AUDUSD: A Big Week Ahead For The Australian Dollar


Australian inflation targets appear to have been softened, leading to the chance of further rate cuts diminishing.

We only see the Australian dollar weakening as a result of events in the United States. The RBA is most probably helpless now.

Whilst the odds of a rate hike by the Fed are slim, we feel a surprise hike could send the Australian dollar down to 72 U.S. cents.

Our 12-month target of 65 U.S. cents is still very much in play, making it a great long-term short.

It's fair to say there is a big week ahead for the Australian dollar (NYSEARCA:FXA) with the Reserve Bank of Australia releasing its meeting minutes tomorrow, the Bank of Japan making its interest rate decision a day later, and then there is of course the Federal Reserve's rate decision on Wednesday. All in all, it looks likely to be a volatile week for the AUD/USD pair, which we believe has the potential to send the Australian dollar much lower.

Not a great start.

Considering the importance of the week ahead, the Australian financial markets couldn't have got off to a worse start. A technical glitch at the Australian Stock Exchange meant the market opened around 90 minutes late. Then again at 2:30pm local time the market ground to a halt again and stayed that way. Finishing the day without official closing prices. No details have been given about the glitch, though cyber threats have been ruled out. The operators of the exchange are confident that the market will open as normal on Tuesday.

The Treasurer speaks about inflation.

Whilst the market was shut Scott Morrison, the Treasurer of the Turnbull government, spoke about his agreement with the Reserve Bank of Australia. He stated:

"Both the Reserve Bank and the government agree that a flexible medium-term inflation target is the appropriate framework for achieving medium-term price stability. They agree that an appropriate goal is to keep consumer price inflation between 2 and 3 per cent, on average, over time. This formulation allows for the natural short-run variation in inflation over the economic cycle and the medium-term focus provides the flexibility for the Reserve Bank to set its policy so as best to achieve its broad objectives, including financial stability. The 2-3 per cent medium-term goal provides a clearly identifiable performance benchmark over time."

Three years ago it was a little different.

Three years ago the previous treasurer Joe Hockey and the Reserve Bank agreed on the following:

"In pursuing the goal of medium-term price stability, both the Reserve Bank and the government agree on the objective of keeping consumer price inflation between 2 and 3 per cent, on average, over the cycle. This formulation allows for the natural short-run variation in inflation over the cycle while preserving a clearly identifiable performance benchmark over time."

No more rate cuts?

Whilst the differences may be subtle, the ramifications are quite substantial. Previously the 2 to 3 percent inflation target was on average over the cycle, whereas now it has become on average over time. We feel this is an indication of no further rate cuts coming from the Reserve Bank. It appears as though they plan on being patient and will not panic if inflation is lower in the short term.

This is probably a wise move. After all, rate cuts have done very little to weaken currencies across the world to assist with increasing inflation. You only need to look at the Bank of Japan and the Japanese yen (NYSEARCA:FXY) to see that. The U.S. dollar (NYSEARCA:UUP) is king and it will be rate rises in the United States that ultimately dictate where the Japanese yen and the Australian dollar go.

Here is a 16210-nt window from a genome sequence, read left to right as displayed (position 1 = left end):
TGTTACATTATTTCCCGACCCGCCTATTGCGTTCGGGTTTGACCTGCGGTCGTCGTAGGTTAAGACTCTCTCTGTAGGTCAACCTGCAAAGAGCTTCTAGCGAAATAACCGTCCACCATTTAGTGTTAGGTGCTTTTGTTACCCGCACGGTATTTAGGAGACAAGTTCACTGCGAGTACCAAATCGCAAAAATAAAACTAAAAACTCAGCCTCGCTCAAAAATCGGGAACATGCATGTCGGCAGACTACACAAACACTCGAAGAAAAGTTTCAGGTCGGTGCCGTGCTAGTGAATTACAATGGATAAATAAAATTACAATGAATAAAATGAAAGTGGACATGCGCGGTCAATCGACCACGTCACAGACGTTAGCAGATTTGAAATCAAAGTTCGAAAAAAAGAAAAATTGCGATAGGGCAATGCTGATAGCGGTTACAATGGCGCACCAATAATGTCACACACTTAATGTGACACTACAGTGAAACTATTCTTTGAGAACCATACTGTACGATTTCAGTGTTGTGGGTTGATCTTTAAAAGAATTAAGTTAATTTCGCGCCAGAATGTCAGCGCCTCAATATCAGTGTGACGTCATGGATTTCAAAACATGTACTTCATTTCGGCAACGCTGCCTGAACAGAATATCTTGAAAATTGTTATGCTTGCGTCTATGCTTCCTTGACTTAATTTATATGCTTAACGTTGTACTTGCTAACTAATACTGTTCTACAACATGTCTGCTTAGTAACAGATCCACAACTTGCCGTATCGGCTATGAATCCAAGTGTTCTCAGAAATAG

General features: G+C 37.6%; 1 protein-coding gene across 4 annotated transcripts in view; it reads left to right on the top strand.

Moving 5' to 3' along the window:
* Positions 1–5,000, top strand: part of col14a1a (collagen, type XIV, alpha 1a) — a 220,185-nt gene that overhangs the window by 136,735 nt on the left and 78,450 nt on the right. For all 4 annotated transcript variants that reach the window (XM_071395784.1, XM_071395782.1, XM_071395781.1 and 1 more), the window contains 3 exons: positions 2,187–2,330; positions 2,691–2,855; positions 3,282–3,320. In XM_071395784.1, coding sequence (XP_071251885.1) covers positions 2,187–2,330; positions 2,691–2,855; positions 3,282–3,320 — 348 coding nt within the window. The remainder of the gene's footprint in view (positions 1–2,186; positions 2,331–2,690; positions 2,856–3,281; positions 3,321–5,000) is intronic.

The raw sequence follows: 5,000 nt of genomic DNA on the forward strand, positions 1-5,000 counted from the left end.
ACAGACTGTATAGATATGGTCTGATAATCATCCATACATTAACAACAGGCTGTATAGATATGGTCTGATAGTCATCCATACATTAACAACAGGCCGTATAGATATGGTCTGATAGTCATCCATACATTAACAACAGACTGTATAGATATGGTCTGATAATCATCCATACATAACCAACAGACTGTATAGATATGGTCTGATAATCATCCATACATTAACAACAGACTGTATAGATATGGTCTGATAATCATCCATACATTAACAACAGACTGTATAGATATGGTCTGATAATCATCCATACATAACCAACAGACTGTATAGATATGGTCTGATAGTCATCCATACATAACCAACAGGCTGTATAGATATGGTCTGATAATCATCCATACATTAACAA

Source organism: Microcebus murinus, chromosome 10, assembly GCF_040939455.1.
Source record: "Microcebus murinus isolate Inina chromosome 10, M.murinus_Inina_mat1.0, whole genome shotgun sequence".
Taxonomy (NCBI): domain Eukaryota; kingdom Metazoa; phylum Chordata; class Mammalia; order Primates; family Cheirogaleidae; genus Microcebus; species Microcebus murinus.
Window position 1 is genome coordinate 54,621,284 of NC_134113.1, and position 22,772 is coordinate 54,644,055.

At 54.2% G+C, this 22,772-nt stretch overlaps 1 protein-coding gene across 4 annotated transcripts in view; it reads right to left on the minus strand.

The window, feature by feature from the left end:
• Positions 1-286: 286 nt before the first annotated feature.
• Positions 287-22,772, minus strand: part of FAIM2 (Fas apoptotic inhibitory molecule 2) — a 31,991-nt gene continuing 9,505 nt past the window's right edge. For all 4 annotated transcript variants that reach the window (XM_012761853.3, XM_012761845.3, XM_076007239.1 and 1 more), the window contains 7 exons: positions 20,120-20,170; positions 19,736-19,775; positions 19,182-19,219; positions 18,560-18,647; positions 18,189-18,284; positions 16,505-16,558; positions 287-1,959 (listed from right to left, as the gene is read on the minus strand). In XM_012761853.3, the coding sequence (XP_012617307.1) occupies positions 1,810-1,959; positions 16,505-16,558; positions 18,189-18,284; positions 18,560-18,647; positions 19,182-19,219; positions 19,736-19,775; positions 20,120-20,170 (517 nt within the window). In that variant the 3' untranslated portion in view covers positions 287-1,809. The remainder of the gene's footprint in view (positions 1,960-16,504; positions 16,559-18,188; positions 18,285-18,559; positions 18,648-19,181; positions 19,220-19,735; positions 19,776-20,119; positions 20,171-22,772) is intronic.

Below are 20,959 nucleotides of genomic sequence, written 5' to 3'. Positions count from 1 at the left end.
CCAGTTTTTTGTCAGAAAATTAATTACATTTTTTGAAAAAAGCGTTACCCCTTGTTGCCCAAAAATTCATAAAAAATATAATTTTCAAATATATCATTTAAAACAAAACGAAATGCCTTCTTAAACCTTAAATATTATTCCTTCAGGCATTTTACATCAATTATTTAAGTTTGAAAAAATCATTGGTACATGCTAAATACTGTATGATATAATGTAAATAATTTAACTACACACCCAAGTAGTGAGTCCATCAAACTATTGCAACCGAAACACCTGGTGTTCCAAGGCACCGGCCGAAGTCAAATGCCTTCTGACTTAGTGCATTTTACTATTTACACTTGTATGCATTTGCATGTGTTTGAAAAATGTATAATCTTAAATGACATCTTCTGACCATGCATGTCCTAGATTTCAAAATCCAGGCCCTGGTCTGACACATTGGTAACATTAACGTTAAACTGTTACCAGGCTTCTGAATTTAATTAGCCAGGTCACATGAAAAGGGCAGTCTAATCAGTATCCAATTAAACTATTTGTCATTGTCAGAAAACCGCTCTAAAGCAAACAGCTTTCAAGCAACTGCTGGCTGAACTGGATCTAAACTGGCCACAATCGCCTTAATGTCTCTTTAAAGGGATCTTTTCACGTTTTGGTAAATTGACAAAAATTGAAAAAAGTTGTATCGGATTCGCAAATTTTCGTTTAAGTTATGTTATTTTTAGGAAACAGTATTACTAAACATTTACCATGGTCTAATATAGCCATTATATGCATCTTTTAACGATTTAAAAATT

Will the Federal Reserve raise rates?

We are sitting on the fence with this one. We would love to see rates start on a pathway to more normal levels, but the market appears to have priced this one out of the equation. The weak economic data, such as retail sales last week, appear to have caused this. But ultimately nobody knows what data the Fed is paying attention to. There is a lot of positive data out there that could justify a rate rise, but at the same time there is data that could warrant holding fire.

According to the previously dovish Goldman Sachs, the chance of a rate rise this week has fallen to below 5 percent. Its analysts have pointed to the fact that the FOMC will "almost never surprise with a hike." The lack of effort made by the Federal Reserve to raise market expectations of a hike should be an indication of no rate hike coming.

What next?

Despite this we feel that the long-term short of the AUD/USD pair is a great move right now. The market is not expecting a rate hike, therefore we see very little risk of the Australian dollar climbing considerably if rates stay on hold. We see it topping out around 76.2 U.S cents, whereas if there is a surprise cut we can see the Australian dollar dropping to as low as 72 U.S. cents as shown below.

Sourced from DailyFX

Considering our 12-month view of the Australian dollar dropping down to 65 U.S. cents, we feel this week represents an opportunity to begin shorting the AUD/USD with a long-term view. Investors that are happy to sit on a trade for a significant period of time will no doubt be rewarded. Those that are only in it for the short-term would be better off staying out of this one in our view.

All the best with your trades!

Disclosure: I am/we are short FXA.

I wrote this article myself, and it expresses my own opinions. I am not receiving compensation for it (other than from Seeking Alpha). I have no business relationship with any company whose stock is mentioned in this article.

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